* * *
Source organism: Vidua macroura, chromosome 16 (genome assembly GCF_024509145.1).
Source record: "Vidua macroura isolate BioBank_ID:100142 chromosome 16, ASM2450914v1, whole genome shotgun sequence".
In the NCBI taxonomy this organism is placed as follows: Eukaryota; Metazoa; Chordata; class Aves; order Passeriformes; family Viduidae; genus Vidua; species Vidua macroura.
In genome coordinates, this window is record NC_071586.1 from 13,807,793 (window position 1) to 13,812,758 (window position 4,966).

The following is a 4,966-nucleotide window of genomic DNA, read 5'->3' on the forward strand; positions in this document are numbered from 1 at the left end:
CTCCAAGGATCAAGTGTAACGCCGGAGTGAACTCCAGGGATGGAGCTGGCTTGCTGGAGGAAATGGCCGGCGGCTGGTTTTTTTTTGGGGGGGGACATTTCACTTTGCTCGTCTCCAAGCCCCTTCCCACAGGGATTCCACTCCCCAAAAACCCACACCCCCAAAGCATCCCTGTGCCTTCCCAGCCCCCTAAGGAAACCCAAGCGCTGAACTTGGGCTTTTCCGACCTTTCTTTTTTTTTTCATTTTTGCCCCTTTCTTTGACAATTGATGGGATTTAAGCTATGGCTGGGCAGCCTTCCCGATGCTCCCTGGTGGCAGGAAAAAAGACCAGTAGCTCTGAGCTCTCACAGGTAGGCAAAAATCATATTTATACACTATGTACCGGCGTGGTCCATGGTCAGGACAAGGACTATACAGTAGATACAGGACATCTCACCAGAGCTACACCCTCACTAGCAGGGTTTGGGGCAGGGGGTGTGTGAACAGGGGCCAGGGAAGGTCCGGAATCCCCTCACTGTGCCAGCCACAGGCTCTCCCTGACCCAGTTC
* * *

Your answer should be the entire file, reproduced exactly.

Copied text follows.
Source organism: Vidua macroura, chromosome 16 (genome assembly GCF_024509145.1).
Source record: "Vidua macroura isolate BioBank_ID:100142 chromosome 16, ASM2450914v1, whole genome shotgun sequence".
In the NCBI taxonomy this organism is placed as follows: Eukaryota; Metazoa; Chordata; class Aves; order Passeriformes; family Viduidae; genus Vidua; species Vidua macroura.
In genome coordinates, this window is record NC_071586.1 from 13,807,793 (window position 1) to 13,812,758 (window position 4,966).

The following is a 4,966-nucleotide window of genomic DNA, read 5'->3' on the forward strand; positions in this document are numbered from 1 at the left end:
CTCCAAGGATCAAGTGTAACGCCGGAGTGAACTCCAGGGATGGAGCTGGCTTGCTGGAGGAAATGGCCGGCGGCTGGTTTTTTTTTGGGGGGGGACATTTCACTTTGCTCGTCTCCAAGCCCCTTCCCACAGGGATTCCACTCCCCAAAAACCCACACCCCCAAAGCATCCCTGTGCCTTCCCAGCCCCCTAAGGAAACCCAAGCGCTGAACTTGGGCTTTTCCGACCTTTCTTTTTTTTTTCATTTTTGCCCCTTTCTTTGACAATTGATGGGATTTAAGCTATGGCTGGGCAGCCTTCCCGATGCTCCCTGGTGGCAGGAAAAAAGACCAGTAGCTCTGAGCTCTCACAGGTAGGCAAAAATCATATTTATACACTATGTACCGGCGTGGTCCATGGTCAGGACAAGGACTATACAGTAGATACAGGACATCTCACCAGAGCTACACCCTCACTAGCAGGGTTTGGGGCAGGGGGTGTGTGAACAGGGGCCAGGGAAGGTCCGGAATCCCCTCACTGTGCCAGCCACAGGCTCTCCCTGACCCAGTTC